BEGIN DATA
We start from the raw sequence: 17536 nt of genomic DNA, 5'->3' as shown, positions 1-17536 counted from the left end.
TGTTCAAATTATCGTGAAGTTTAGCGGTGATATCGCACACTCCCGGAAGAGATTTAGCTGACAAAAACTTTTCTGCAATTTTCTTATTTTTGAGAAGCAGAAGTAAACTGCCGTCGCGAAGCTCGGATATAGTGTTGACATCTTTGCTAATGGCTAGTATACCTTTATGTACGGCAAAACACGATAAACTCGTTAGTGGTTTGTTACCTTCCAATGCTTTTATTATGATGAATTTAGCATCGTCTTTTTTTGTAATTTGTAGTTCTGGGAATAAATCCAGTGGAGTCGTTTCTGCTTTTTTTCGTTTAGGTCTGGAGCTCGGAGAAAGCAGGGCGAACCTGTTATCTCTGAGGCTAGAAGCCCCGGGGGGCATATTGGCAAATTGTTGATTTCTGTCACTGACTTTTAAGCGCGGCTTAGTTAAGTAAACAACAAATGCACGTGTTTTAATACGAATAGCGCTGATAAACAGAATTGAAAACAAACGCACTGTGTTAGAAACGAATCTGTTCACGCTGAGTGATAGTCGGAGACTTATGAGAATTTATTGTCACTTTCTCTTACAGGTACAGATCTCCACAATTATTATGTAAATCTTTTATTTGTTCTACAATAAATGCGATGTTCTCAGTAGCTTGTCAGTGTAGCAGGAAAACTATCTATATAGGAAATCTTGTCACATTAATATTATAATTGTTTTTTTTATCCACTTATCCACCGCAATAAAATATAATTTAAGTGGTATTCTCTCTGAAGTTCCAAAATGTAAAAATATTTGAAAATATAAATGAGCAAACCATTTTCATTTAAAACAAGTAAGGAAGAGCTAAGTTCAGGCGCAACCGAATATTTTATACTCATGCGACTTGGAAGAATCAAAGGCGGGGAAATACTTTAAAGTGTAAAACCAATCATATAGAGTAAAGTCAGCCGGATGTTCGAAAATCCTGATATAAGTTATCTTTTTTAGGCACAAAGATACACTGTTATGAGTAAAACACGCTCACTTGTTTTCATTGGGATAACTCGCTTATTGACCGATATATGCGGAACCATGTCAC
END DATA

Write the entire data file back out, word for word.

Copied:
We start from the raw sequence: 17536 nt of genomic DNA, 5'->3' as shown, positions 1-17536 counted from the left end.
TGTTCAAATTATCGTGAAGTTTAGCGGTGATATCGCACACTCCCGGAAGAGATTTAGCTGACAAAAACTTTTCTGCAATTTTCTTATTTTTGAGAAGCAGAAGTAAACTGCCGTCGCGAAGCTCGGATATAGTGTTGACATCTTTGCTAATGGCTAGTATACCTTTATGTACGGCAAAACACGATAAACTCGTTAGTGGTTTGTTACCTTCCAATGCTTTTATTATGATGAATTTAGCATCGTCTTTTTTTGTAATTTGTAGTTCTGGGAATAAATCCAGTGGAGTCGTTTCTGCTTTTTTTCGTTTAGGTCTGGAGCTCGGAGAAAGCAGGGCGAACCTGTTATCTCTGAGGCTAGAAGCCCCGGGGGGCATATTGGCAAATTGTTGATTTCTGTCACTGACTTTTAAGCGCGGCTTAGTTAAGTAAACAACAAATGCACGTGTTTTAATACGAATAGCGCTGATAAACAGAATTGAAAACAAACGCACTGTGTTAGAAACGAATCTGTTCACGCTGAGTGATAGTCGGAGACTTATGAGAATTTATTGTCACTTTCTCTTACAGGTACAGATCTCCACAATTATTATGTAAATCTTTTATTTGTTCTACAATAAATGCGATGTTCTCAGTAGCTTGTCAGTGTAGCAGGAAAACTATCTATATAGGAAATCTTGTCACATTAATATTATAATTGTTTTTTTTATCCACTTATCCACCGCAATAAAATATAATTTAAGTGGTATTCTCTCTGAAGTTCCAAAATGTAAAAATATTTGAAAATATAAATGAGCAAACCATTTTCATTTAAAACAAGTAAGGAAGAGCTAAGTTCAGGCGCAACCGAATATTTTATACTCATGCGACTTGGAAGAATCAAAGGCGGGGAAATACTTTAAAGTGTAAAACCAATCATATAGAGTAAAGTCAGCCGGATGTTCGAAAATCCTGATATAAGTTATCTTTTTTAGGCACAAAGATACACTGTTATGAGTAAAACACGCTCACTTGTTTTCATTGGGATAACTCGCTTATTGACCGATATATGCGGAACCATGTCAC